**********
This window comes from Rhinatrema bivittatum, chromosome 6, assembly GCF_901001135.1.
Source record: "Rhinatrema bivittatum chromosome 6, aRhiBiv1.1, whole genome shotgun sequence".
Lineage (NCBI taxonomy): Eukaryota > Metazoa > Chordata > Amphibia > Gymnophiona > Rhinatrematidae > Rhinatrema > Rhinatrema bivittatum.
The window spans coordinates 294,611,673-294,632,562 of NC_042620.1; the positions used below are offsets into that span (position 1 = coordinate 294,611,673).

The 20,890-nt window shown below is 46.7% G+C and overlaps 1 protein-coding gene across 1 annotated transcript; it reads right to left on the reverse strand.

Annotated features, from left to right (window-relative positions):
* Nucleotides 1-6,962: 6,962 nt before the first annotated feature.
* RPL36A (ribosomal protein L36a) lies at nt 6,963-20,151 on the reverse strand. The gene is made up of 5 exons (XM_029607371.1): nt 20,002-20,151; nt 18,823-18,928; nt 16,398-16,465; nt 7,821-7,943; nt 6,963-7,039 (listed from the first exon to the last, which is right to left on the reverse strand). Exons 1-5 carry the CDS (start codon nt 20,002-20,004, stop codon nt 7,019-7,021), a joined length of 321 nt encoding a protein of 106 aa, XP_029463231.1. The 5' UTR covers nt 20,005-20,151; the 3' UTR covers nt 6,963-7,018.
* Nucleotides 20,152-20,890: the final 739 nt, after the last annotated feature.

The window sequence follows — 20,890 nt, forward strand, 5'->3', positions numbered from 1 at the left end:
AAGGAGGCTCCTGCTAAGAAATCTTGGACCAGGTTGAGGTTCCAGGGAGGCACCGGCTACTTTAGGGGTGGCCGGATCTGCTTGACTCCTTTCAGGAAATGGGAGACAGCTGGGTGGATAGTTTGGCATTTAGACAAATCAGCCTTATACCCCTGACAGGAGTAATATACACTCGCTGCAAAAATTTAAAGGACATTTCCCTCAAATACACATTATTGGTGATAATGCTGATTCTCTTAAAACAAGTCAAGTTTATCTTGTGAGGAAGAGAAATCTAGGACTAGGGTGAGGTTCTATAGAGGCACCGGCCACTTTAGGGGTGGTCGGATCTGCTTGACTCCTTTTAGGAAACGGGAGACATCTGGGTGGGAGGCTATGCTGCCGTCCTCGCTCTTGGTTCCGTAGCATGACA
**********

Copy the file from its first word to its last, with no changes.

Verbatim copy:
This window comes from Rhinatrema bivittatum, chromosome 6, assembly GCF_901001135.1.
Source record: "Rhinatrema bivittatum chromosome 6, aRhiBiv1.1, whole genome shotgun sequence".
Lineage (NCBI taxonomy): Eukaryota > Metazoa > Chordata > Amphibia > Gymnophiona > Rhinatrematidae > Rhinatrema > Rhinatrema bivittatum.
The window spans coordinates 294,611,673-294,632,562 of NC_042620.1; the positions used below are offsets into that span (position 1 = coordinate 294,611,673).

The 20,890-nt window shown below is 46.7% G+C and overlaps 1 protein-coding gene across 1 annotated transcript; it reads right to left on the reverse strand.

Annotated features, from left to right (window-relative positions):
* Nucleotides 1-6,962: 6,962 nt before the first annotated feature.
* RPL36A (ribosomal protein L36a) lies at nt 6,963-20,151 on the reverse strand. The gene is made up of 5 exons (XM_029607371.1): nt 20,002-20,151; nt 18,823-18,928; nt 16,398-16,465; nt 7,821-7,943; nt 6,963-7,039 (listed from the first exon to the last, which is right to left on the reverse strand). Exons 1-5 carry the CDS (start codon nt 20,002-20,004, stop codon nt 7,019-7,021), a joined length of 321 nt encoding a protein of 106 aa, XP_029463231.1. The 5' UTR covers nt 20,005-20,151; the 3' UTR covers nt 6,963-7,018.
* Nucleotides 20,152-20,890: the final 739 nt, after the last annotated feature.

The window sequence follows — 20,890 nt, forward strand, 5'->3', positions numbered from 1 at the left end:
AAGGAGGCTCCTGCTAAGAAATCTTGGACCAGGTTGAGGTTCCAGGGAGGCACCGGCTACTTTAGGGGTGGCCGGATCTGCTTGACTCCTTTCAGGAAATGGGAGACAGCTGGGTGGATAGTTTGGCATTTAGACAAATCAGCCTTATACCCCTGACAGGAGTAATATACACTCGCTGCAAAAATTTAAAGGACATTTCCCTCAAATACACATTATTGGTGATAATGCTGATTCTCTTAAAACAAGTCAAGTTTATCTTGTGAGGAAGAGAAATCTAGGACTAGGGTGAGGTTCTATAGAGGCACCGGCCACTTTAGGGGTGGTCGGATCTGCTTGACTCCTTTTAGGAAACGGGAGACATCTGGGTGGGAGGCTATGCTGCCGTCCTCGCTCTTGGTTCCGTAGCATGACA